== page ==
Sadik Al-Azm

Philisopher / Author Princeton University

While trying to follow, at great distance, the news and sharp controversies about the project to construct an Islamic Center and Mosque near Ground Zero in New York City, another telling occurrence deflected my attention in the direction of Washington, DC.

On August 28, a host of right wing Americans, neo-conservative crowds and TeePartyUSA multitudes demonstrated at the Lincoln Memorial in the American capital in favor of “American Dignity Restored” and implicitly against that part of the country that had elected a black President for the first time ever, with a Muslim for a father and a Hussein for the obligatory American middle name, to boot.  The demonstration took place exactly where the American civil rights leader, Martin Luther King, had delivered his famous “I Have a Dream” speech 47 years ago to the day.

Liberal and Civil Rights America was appalled at such tactics, timing and protestations regarding the whole affair as a deliberate provocation of and an intended affront to the best in American values in general and to America’s blacks and it’s other ethnic minorities in particular.

At this point, I thought to myself: Is not the same logic of provocation and affront applicable to the Muslim construction project and Mosque in the Ground Zero zone?  I do not want to answer the question simplistically. Obviously, the intention of the New York project is forgiveness and reconciliation and not just to insist and no matter what on exercising, in a certain way, the constitutional right guaranteeing to all Americans the freedoms of religion, conscience, worship and expression.  At the same time, it is no less clear that the intention behind the TeePartyUSA demonstration in Washington, DC is out and out provocation, at least to all those who hold dear the memory of Martin Luther King’s speech and the epochal shift it triggered in American life.  I say this with all due respect to the inalienable right of all people to assemble, congregate, demonstrate and express themselves and their grievances peacefully.

In my estimation, the Ground Zero Muslim construction project shows, at its best, lack of tact, inconsiderate plans and bad live-and let-live strategies and tactics.  This can only be of great disservice to a religious minority, like the Muslims, in a country such as the USA where the disabling backlash phenomenon is pervasive, powerful and so well known.  At its worst, the project is open to charges of gratuitous provocation, bad faith, and hypocrisy.  So, all in all I am for moving the Center and Mosque to another and more suitable location in New York City to prove good faith and honorable intentions.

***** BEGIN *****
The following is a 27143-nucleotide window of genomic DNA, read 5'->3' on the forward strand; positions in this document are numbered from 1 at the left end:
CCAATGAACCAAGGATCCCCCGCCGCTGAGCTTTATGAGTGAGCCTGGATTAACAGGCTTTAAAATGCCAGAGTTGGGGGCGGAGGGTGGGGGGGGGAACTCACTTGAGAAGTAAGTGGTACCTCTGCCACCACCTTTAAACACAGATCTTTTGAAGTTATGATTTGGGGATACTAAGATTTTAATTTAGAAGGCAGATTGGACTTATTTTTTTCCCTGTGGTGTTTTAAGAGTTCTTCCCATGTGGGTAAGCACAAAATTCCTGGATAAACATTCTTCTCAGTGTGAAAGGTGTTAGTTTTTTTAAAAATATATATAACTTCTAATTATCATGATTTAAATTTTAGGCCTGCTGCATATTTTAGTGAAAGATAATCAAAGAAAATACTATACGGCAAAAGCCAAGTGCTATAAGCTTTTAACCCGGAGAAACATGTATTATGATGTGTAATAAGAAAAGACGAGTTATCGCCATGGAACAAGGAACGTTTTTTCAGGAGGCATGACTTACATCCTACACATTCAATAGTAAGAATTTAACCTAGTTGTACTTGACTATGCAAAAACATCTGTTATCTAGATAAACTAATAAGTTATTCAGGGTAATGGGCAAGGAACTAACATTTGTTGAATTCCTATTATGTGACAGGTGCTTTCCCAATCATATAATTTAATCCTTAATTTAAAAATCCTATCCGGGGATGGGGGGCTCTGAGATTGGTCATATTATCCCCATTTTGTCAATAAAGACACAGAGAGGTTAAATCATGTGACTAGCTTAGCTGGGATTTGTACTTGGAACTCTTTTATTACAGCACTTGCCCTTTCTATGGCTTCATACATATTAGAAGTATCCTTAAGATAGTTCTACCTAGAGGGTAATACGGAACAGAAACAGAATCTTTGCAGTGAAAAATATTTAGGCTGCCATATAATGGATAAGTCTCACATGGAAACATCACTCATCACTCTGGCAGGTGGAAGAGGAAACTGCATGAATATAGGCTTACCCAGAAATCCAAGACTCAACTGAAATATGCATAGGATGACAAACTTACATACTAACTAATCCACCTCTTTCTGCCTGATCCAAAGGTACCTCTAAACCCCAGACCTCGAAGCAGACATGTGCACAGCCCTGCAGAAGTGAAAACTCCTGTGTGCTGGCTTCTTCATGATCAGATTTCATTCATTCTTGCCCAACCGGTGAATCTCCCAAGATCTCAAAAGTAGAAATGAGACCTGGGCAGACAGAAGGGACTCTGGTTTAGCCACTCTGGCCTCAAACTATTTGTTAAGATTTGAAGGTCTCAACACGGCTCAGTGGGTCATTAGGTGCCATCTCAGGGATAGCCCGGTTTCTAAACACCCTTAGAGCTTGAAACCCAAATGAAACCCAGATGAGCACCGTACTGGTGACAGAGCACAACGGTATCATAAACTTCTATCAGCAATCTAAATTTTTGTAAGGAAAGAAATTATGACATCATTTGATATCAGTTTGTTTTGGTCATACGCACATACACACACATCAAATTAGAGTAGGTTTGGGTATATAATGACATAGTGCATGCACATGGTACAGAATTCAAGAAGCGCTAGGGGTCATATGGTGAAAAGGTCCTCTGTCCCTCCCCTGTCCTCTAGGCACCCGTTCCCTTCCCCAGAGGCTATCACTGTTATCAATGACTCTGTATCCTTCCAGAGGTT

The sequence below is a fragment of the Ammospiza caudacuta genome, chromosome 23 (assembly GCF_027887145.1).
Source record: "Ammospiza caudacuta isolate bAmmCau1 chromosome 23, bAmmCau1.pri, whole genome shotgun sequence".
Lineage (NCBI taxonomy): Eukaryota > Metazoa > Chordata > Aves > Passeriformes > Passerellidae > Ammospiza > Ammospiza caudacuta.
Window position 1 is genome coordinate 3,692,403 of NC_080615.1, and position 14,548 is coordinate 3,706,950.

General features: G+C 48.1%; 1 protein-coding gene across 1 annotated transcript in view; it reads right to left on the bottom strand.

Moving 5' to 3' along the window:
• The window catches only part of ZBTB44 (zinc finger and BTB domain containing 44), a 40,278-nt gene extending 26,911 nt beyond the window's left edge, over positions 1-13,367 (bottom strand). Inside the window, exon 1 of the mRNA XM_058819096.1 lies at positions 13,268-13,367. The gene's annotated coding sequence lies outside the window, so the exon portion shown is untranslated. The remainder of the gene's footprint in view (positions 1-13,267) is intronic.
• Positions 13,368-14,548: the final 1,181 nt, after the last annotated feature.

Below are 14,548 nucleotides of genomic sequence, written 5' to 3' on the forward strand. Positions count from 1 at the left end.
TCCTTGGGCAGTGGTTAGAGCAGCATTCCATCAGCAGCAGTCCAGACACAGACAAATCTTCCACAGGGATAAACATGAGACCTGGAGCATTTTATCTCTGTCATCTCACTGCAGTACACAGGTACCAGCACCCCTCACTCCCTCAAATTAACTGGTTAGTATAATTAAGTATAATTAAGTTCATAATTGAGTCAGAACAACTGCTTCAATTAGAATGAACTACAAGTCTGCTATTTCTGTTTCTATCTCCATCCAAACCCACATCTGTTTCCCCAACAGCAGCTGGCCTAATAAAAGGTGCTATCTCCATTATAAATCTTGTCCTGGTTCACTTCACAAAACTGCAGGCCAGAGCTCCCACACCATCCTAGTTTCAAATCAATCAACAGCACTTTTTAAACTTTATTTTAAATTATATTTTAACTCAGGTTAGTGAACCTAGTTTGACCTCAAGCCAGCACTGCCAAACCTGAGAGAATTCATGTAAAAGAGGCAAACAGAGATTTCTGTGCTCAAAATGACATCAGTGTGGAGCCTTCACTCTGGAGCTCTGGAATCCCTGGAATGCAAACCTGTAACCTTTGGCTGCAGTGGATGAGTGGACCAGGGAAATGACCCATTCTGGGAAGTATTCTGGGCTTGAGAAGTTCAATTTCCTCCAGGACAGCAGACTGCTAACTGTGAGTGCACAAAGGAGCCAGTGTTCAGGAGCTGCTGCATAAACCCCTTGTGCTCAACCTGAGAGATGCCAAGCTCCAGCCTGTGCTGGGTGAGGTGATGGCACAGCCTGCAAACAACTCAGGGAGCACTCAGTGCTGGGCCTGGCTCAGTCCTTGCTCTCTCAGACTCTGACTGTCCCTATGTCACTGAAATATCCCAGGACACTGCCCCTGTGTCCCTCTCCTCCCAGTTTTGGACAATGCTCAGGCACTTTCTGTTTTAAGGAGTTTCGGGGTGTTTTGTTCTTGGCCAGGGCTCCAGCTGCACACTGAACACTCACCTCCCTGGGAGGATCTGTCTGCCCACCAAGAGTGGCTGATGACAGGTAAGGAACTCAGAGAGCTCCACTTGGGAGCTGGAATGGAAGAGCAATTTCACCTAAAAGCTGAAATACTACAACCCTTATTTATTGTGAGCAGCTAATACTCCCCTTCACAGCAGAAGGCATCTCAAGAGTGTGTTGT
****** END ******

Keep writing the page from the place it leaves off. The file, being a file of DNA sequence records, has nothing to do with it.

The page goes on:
In any case the organizers and financial backers of the project have already made so many concessions to the opposition as to render the whole idea pointless.  For example, they agreed to change the name of the Center from the tell tale “Cordova House” to the utterly bland street address of “Park 51”.  They denied that they are building a mosque in the first place.  And they reassured everyone concerned that no casual passer-by would not recognize the Center for what it is from its outside appearance.  In other words, no minarets and no revealing Islamic architectural or decorative features.  Given these demeaning and humiliating concession, it would be more dignified to relocate the Center to a spot where there will be no need to conceal its identity in such a ridiculous manner.

Furthermore, the Muslim and Arab Worlds do not have much to show on matters of the freedoms of religion, conscience, worship and free-expression neither officially nor at the popular level.  The current despicable plan of the small evangelical Florida Church to burn copies of the Koran on the occasion of remembering the 9/11 destruction and victims should not be a warning only but should also critically remind us of the recent Muslim resurrection of the Medieval rituals of book burning (and people burning as well) when they put to the torch, in view of the whole world, copies of Salman Rushdie’s novel, The Satanic Verses, most spectacularly in Bradford, England.  Perhaps, at least American Muslims should heed the Arab piece of wisdom saying: “He who lives in a glass house does not throw rocks at other people”.

Sadik J. Al-Azm
Beirut, Lebanon

Sadiq Jalal Al-Azm (Arabic: صادق جلال العظم‎) (born in Damascus, Syria, in 1934) is a Professor Emeritus of Modern European Philosophy at the University of Damascus in Syria. He has been a visiting professor in the department of Near Eastern Studies at Princeton University until 2007. His area of specialization was the philosophy of Immanuel Kant with a more current emphasis upon the Islamic world and its relationship to the West, and he has contributed to the discourse of “Orientalism”.[citation needed] He is also known as a human rights advocate and a champion of intellectual freedom and free speech.[1]

Al-Azm was schooled in Beirut, Lebanon earning the B.A. in Philosophy from the American University of Beirut (1957). Al-Azm earned the M.A. (1959) and Ph.D. (1961) from Yale University majoring in Modern European Philosophy.

He won the Erasmus Prize, with Fatema Mernissi and Abdulkarim Soroush. In 2004, he also received the Dr. Leopold-Lucas-Preis of the Evangelical-Theological Faculty of the University of Tűbingen. In 2005 he became a Dr. Honoris Causa at Hamburg University.